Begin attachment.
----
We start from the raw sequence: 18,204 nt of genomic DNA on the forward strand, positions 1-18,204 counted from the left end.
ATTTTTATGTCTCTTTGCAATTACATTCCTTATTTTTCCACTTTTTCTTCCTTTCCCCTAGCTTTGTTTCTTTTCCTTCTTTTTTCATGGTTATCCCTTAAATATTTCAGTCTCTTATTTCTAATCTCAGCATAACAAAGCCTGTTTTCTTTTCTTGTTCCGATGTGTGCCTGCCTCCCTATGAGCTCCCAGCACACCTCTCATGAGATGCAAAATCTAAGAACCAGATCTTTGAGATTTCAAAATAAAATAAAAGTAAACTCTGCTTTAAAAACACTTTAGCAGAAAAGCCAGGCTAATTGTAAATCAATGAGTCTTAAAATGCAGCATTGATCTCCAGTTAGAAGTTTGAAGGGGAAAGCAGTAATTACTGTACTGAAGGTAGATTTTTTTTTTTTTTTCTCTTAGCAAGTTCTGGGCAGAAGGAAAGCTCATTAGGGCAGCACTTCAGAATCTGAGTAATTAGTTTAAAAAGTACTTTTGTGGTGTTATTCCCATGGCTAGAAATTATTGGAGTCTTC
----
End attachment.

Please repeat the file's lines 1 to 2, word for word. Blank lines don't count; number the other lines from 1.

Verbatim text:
We start from the raw sequence: 18,204 nt of genomic DNA on the forward strand, positions 1-18,204 counted from the left end.
ATTTTTATGTCTCTTTGCAATTACATTCCTTATTTTTCCACTTTTTCTTCCTTTCCCCTAGCTTTGTTTCTTTTCCTTCTTTTTTCATGGTTATCCCTTAAATATTTCAGTCTCTTATTTCTAATCTCAGCATAACAAAGCCTGTTTTCTTTTCTTGTTCCGATGTGTGCCTGCCTCCCTATGAGCTCCCAGCACACCTCTCATGAGATGCAAAATCTAAGAACCAGATCTTTGAGATTTCAAAATAAAATAAAAGTAAACTCTGCTTTAAAAACACTTTAGCAGAAAAGCCAGGCTAATTGTAAATCAATGAGTCTTAAAATGCAGCATTGATCTCCAGTTAGAAGTTTGAAGGGGAAAGCAGTAATTACTGTACTGAAGGTAGATTTTTTTTTTTTTTTCTCTTAGCAAGTTCTGGGCAGAAGGAAAGCTCATTAGGGCAGCACTTCAGAATCTGAGTAATTAGTTTAAAAAGTACTTTTGTGGTGTTATTCCCATGGCTAGAAATTATTGGAGTCTTC